Owning Gold Is As Much About Diversification As It Is About Capital Appreciation

Tyler Durden

Regular readers of our content know that we have been building the case for several years now on why gold deserves a place in diversified portfolios. Sure, we see significant upside in gold (unlimited upside, in fact), aided as I will show by the unprecedented rise in US dollar money supply in response to the COVID crisis. But the case for gold is much deeper than simply a story of potential capital appreciation.

These days, gold as an asset class is in an entirely unique position to not only provide upside potential, but also provide a layer of diversification within a portfolio that neither stocks nor risk-free nominal bonds can achieve on their own or even together. Much of this has to do with the rather disadvantageous position of risk-free bonds at the moment that have brought us to the death throes of the 60:40 portfolio. Indeed, with risk-free rates so close to zero (even on the long end), bonds simply don’t have enough convexity (aka capital appreciation potential) left in the tank to act as a sufficient diversifier of equity risk. After all, if the 10-year bond yield drops to 0.00% from the current 0.68%, that would provide owners of that bond with a whopping 6% capital appreciation, which is not nearly enough to cushion a 20% or 30% equity selloff.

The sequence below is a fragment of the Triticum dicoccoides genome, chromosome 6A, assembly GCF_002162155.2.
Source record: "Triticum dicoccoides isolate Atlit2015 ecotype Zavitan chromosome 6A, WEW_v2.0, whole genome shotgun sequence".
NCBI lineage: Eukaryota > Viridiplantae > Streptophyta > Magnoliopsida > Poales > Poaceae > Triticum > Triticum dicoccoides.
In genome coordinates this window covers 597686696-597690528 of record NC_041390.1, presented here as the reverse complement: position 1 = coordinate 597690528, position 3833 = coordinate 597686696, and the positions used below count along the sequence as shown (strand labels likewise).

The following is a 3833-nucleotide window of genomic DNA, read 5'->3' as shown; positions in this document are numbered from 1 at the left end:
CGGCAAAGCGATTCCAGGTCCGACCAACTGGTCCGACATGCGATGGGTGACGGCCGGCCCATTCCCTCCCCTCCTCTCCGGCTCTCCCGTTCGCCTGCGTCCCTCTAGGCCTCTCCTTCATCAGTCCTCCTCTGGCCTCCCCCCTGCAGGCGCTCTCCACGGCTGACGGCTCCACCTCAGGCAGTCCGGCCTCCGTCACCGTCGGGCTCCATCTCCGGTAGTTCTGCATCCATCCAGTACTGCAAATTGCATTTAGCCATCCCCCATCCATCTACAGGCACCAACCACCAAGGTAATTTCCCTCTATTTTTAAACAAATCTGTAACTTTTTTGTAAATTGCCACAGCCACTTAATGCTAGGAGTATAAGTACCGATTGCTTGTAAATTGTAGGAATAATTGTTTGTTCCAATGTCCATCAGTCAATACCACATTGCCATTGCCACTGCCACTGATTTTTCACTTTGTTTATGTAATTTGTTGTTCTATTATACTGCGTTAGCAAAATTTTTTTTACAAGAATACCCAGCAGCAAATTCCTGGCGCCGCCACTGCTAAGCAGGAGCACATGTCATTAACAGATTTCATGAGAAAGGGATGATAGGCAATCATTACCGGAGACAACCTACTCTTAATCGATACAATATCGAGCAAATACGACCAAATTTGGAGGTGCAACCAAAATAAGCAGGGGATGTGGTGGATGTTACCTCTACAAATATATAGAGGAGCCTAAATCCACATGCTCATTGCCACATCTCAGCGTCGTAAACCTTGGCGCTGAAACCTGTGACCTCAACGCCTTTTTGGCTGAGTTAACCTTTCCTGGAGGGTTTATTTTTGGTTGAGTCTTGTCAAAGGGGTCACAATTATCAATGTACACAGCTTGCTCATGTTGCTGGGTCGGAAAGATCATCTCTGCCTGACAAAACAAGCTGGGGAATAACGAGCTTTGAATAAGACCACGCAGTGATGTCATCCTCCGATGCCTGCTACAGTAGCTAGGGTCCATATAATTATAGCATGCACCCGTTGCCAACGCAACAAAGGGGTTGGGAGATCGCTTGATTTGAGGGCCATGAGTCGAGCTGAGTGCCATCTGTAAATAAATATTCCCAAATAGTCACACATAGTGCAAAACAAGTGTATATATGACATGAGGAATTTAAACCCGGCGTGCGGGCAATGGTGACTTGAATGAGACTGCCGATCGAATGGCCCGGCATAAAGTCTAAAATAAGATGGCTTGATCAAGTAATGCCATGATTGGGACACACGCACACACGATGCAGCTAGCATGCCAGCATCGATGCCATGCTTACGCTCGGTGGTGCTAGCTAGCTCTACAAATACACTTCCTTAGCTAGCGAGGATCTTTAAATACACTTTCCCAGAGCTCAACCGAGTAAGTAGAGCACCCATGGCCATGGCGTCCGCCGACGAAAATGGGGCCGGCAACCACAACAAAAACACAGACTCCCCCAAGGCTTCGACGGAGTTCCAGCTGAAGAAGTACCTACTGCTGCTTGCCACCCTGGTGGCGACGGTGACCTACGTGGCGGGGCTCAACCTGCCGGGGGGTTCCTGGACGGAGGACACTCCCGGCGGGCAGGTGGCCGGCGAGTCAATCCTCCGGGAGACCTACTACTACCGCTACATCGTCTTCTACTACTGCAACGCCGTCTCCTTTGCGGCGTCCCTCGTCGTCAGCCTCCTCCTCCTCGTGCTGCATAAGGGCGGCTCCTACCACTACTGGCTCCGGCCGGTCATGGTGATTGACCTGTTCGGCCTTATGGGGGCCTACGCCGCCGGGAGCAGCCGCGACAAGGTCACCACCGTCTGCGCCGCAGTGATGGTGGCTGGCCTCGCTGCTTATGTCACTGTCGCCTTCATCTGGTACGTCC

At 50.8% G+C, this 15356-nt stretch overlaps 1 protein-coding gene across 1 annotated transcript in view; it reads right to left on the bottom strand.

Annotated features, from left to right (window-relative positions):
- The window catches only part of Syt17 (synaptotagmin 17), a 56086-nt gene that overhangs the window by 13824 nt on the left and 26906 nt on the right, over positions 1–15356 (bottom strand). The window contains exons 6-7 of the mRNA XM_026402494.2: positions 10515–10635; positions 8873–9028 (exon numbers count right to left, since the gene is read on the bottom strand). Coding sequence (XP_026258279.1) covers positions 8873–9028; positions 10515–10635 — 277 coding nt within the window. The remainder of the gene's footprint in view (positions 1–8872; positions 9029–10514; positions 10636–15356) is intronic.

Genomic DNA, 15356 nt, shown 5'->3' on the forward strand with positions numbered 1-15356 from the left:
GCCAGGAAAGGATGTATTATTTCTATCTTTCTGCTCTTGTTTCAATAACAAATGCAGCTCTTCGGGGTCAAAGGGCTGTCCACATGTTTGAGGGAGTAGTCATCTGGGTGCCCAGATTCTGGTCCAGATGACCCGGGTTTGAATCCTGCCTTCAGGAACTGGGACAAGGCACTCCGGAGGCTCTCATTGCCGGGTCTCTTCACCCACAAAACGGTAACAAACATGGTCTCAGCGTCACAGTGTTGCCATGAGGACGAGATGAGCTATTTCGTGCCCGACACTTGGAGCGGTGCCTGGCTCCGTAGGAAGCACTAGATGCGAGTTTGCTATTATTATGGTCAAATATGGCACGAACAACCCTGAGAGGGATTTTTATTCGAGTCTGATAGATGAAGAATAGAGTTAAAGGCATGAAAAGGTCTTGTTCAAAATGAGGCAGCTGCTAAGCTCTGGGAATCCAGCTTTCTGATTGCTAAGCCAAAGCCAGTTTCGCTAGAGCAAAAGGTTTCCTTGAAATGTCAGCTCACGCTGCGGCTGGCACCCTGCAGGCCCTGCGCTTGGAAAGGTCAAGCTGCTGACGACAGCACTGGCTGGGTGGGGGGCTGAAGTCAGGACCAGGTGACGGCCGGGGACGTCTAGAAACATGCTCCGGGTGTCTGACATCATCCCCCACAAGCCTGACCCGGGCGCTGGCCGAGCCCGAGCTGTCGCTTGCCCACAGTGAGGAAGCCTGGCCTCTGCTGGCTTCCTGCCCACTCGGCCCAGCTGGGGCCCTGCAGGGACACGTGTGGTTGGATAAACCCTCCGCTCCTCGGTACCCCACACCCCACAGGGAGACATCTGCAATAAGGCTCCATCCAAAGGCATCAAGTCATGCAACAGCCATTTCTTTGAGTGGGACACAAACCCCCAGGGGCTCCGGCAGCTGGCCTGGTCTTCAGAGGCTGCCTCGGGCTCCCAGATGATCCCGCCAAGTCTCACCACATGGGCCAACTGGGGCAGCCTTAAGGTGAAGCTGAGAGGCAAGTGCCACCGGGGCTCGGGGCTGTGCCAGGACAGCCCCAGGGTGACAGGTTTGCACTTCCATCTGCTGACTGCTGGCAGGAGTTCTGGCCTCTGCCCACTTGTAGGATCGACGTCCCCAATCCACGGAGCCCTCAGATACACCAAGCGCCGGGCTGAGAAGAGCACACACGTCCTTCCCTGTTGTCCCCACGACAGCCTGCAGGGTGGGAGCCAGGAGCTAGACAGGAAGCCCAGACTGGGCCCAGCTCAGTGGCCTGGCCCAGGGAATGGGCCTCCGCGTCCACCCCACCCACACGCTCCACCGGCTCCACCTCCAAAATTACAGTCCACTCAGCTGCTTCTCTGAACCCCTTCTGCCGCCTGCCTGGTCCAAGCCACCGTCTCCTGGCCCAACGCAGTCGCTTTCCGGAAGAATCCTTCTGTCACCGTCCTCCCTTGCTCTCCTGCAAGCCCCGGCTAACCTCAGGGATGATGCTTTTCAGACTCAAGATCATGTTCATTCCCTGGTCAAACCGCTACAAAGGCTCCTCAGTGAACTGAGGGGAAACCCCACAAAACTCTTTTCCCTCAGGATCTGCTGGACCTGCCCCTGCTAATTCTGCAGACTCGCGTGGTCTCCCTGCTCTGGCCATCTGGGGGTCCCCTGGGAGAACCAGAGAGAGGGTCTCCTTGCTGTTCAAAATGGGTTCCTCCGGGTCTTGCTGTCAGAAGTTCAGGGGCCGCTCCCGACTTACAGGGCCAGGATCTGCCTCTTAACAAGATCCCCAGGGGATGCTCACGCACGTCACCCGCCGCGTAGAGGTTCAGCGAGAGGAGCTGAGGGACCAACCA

Now, things may be different if the Federal Reserve was open to the idea of setting the Fed Funds rate at -3% or -4%, but that idea has been sufficiently brushed into the dusk bin. Instead, the Fed appears more likely to add some form of yield curve control to its policy toolbox. This will relegate risk-free bonds to a purgatory of sorts in which they can provide neither income nor capital appreciation potential of any magnitude.

Conversely, gold provides both capital appreciation potential as well as diversification to equity risk. Said in modern portfolio theory parlance, gold has the potential to bring one’s portfolio closer to the efficient frontier. That can no longer be said of nominal risk-free bonds.

Now, let’s get to some charts to illustrate these points.

The fundamental case for higher gold prices is really quite simple. While many view gold as an asset class that rises when inflation expectations or actual inflation rises, it’s even simpler than that. The quantity of gold is relatively fixed. The quantity of money is not. Therefore, when the quantity of money rises, the price of gold as priced in terms of that form of money must also rise. Sure, inflation may be a consequence of a rising money stock (Milton Friedman’s “inflation is always and everywhere a monetary phenomenon”), but it also may not be (see 2009-2019).

So from an empirical perspective, we observe that gold has a closer relationship with the quantity of money in the economy than it does actual inflation. The first chart below shows the US dollar price of gold compared to United States M2 money supply. The price of gold tracks the quantity of money quite well, with some deviations from trend that have always corrected over a fairly short period of time (see the late 1970s-1980s, early 2000s, 2010-2011).